• When observing a grid of straight lines, they may appear either blank or wavy

Treating metamorphopsia

Macular degeneration

A common treatment for wet macular degeneration is the use of intravitreous (in the vitreous, the fluid behind the lens in the eye) anti-vascular endothelial growth factor (anti-VEGF) injections which help reduce the formation of abnormal blood vessel development in the eye, helping improve visual outcomes for many patients. Unfortunately, there is no treatment available for dry macular degeneration, however, some patients may find some benefit from taking a certain combination of nutritional supplements which include particular vitamin and minerals such as vitamin C and E, lutein, zeaxanthin, zinc, and copper.

Macular hole

Most cases of macular holes do not require treatment as they tend to seal themselves, but surgery may still be necessary in many cases to help improve vision. This might involve a surgical procedure called a vitrectomy, which removes the vitreous fluid and replaces it with a bubble containing a mixture of air and gas that helps prevents pulling on the retina. This bubble helps to keep the macula in place as it heals.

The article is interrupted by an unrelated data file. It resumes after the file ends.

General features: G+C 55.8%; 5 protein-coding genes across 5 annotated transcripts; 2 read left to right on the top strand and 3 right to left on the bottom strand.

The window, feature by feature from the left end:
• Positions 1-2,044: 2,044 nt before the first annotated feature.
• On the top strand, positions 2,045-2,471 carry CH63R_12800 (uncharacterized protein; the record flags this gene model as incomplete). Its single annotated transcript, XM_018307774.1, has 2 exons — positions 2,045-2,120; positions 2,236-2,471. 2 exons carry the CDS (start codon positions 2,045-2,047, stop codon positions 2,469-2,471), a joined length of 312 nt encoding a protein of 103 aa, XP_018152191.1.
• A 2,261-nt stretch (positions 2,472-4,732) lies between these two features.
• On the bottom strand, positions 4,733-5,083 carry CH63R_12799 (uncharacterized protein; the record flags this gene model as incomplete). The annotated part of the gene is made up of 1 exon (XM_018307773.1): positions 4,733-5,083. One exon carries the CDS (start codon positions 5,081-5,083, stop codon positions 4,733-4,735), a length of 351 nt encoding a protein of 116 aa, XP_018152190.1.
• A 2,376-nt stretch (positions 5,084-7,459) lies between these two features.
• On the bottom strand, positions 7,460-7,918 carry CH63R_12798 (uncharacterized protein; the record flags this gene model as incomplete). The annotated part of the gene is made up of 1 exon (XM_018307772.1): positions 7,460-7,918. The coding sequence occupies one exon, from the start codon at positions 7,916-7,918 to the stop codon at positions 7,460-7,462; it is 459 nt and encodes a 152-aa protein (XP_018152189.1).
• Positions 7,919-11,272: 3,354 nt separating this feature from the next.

Retinal detachment

Surgery is the only way to treat retinal detachment and is preferably done within a few days of the onset of symptoms. There are several types of surgical methods that can be taken for treatment, with the severity of retinal detachment being the decider. Surgical procedures include:

  • Air or gas injection into the eye: Helps to push the area of the retina against the wall of the eye, stopping the outflow of fluid into the space behind the retina.
  • Eye surface indenting: Involves a surgeon suturing a piece of silicone material to the sclera (whites of the eye) of the affected area, creating an indent in the wall of the eye to relieve some of the force created by the vitreous tugging on the retina.